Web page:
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What is the big deal with headsets and stems?(3 posts)

What is the big deal with headsets and stems?Dutchy
Jan 22, 2002 4:52 PM
I am curious as to why people have a preference to a certain brand/type of headset or stem?
I've heard Chris King mentioned a lot, like their the rolls-royce of headset/stem. Do these parts
(regardless of brand) make a big difference to the bike or do people like certain ones because
they look good? I have a 96 Giant and don't have the slightest clue as to what brand the
headset/stem is. People will say that brand Y stem has less flex than brand X. How much flex
can a piece of metal 2 inches wide have in 4 inches of length?

Obviously I'm missing something, I don't get what all the fuss is about.

CHEERS.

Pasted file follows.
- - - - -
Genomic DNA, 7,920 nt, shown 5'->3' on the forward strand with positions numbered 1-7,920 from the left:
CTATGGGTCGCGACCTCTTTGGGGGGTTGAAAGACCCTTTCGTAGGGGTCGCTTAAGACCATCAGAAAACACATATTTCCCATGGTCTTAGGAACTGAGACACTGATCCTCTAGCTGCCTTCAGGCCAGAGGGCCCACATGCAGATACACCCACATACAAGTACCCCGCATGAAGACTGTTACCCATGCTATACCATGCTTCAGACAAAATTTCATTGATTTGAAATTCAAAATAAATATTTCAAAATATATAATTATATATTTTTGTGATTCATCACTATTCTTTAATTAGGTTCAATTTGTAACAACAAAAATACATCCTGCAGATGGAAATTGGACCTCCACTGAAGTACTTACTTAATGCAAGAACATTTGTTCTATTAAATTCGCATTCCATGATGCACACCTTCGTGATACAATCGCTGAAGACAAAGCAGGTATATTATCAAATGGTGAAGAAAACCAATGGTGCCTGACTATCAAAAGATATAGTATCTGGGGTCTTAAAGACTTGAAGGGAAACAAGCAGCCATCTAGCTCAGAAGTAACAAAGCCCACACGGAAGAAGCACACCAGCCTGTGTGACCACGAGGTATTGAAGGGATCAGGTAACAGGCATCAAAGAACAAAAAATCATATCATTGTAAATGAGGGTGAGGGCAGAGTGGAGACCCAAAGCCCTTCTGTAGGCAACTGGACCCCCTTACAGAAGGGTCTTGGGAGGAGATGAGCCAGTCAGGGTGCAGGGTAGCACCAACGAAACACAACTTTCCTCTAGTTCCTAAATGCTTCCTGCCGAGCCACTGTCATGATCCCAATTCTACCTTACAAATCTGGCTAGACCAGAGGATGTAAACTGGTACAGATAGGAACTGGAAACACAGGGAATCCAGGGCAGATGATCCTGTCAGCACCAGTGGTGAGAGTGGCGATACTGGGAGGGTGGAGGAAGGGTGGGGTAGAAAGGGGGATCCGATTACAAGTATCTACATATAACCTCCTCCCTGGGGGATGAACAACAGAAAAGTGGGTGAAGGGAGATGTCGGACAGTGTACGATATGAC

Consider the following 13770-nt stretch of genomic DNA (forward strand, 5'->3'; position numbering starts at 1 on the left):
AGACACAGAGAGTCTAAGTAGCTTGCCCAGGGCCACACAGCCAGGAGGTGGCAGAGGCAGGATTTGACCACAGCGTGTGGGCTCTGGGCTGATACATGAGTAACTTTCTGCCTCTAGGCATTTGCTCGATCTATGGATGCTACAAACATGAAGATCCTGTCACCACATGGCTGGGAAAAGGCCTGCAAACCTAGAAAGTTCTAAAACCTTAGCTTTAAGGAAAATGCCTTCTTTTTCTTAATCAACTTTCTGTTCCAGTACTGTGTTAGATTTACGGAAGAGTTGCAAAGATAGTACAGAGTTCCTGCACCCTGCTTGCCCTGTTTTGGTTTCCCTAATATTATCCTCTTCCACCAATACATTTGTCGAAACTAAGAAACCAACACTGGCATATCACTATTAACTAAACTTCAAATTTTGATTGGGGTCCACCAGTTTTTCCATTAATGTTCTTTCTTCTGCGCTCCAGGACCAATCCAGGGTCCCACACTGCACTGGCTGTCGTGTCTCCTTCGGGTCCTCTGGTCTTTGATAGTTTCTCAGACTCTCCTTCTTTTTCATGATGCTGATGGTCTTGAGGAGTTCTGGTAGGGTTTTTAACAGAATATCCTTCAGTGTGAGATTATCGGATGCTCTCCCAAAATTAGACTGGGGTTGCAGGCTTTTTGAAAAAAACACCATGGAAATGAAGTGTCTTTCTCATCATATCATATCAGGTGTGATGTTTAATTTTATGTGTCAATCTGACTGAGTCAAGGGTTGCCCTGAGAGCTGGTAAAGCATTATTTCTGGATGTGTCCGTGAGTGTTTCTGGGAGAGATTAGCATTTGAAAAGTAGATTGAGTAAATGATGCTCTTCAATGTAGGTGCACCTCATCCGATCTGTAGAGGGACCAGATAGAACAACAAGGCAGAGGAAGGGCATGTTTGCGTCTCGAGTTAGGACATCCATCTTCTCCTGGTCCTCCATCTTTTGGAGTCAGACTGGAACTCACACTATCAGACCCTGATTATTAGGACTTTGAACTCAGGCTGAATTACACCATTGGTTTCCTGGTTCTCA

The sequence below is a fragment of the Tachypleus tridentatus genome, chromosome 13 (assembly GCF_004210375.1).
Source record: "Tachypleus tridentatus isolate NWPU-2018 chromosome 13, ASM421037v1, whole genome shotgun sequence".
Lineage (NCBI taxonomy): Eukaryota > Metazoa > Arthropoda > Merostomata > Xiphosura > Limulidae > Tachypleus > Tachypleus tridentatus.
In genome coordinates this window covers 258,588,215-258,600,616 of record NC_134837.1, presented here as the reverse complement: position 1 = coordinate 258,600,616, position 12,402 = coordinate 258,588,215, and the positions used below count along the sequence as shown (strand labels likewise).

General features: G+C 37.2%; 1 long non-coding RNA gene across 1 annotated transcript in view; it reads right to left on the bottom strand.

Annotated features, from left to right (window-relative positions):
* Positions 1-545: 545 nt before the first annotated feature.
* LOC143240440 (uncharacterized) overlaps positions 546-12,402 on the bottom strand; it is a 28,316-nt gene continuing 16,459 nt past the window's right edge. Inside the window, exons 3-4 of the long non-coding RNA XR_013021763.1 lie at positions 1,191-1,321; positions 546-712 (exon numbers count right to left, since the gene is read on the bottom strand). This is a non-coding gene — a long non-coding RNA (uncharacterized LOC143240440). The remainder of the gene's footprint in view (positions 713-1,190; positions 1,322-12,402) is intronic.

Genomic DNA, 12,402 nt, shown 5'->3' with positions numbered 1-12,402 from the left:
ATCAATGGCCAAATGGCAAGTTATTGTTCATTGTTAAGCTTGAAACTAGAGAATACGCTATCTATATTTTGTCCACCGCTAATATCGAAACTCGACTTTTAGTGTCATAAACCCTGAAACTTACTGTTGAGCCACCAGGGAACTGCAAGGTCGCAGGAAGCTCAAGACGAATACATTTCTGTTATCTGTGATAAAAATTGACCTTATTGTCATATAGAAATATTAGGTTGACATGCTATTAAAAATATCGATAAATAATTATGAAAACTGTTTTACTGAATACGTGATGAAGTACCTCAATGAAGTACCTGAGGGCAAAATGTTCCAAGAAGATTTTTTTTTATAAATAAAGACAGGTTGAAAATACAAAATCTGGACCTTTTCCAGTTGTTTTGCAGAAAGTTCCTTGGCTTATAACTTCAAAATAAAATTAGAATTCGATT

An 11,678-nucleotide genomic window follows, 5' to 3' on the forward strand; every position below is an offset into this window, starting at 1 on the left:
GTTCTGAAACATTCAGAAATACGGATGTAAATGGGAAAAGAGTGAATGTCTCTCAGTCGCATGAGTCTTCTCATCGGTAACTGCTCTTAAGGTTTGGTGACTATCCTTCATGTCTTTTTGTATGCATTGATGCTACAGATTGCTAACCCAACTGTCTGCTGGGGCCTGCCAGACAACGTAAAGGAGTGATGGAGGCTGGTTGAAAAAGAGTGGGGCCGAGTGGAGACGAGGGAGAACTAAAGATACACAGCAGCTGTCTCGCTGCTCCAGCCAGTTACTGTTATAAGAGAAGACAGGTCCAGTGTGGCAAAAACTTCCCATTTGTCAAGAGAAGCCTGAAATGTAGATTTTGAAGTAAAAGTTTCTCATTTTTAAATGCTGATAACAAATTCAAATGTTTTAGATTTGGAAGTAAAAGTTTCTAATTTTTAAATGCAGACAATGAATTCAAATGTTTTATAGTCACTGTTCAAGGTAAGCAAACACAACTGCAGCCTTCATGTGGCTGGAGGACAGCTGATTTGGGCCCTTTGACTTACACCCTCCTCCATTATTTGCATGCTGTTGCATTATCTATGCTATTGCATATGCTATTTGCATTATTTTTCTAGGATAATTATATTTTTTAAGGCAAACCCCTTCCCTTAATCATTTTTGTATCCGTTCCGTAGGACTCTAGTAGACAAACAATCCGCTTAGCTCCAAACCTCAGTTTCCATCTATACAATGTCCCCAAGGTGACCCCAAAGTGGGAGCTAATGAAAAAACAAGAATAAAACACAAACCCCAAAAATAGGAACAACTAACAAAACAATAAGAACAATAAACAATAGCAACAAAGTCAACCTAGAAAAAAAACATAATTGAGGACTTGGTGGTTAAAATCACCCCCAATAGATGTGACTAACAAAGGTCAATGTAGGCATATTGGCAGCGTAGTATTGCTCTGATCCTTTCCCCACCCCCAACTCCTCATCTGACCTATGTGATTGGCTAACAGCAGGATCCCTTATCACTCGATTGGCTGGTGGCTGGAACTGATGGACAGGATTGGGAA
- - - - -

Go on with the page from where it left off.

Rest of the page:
re: What is the big deal with headsets and stems?gtx
Jan 22, 2002 5:30 PM
King makes the best headset on the market. This isn't a very big deal if you don't ride much, don't weigh much, buy new bikes frequently, or have the knowledge and tools to maintain/replace your own headsets. I like having a King on my mtb because they get a lot of abuse. However, I have never been able to justify them on my road bike. All my road bikes have threaded headsets and I'm pretty happy with run-of-the-mill Shimano headsets. My last DA headset went about 40,000 miles before I replaced it with a $35 Ultegra. I admit the King hs is much more purdy, though, and if I had the $$$ I'd have them on all my bikes.

Regarding stems, if you are a big sprinter type guy and like lightweight components, stiffness can be an issue. It's a real issue on mtbs--combine a flexy stem with a suspension fork and the front end of your bike will feel sloppy. I hated the Salsa stem I once used on my mtb--too flexy. Never had a problem with their road stems.
Thanks for the explanation nm.Dutchy
Jan 22, 2002 5:41 PM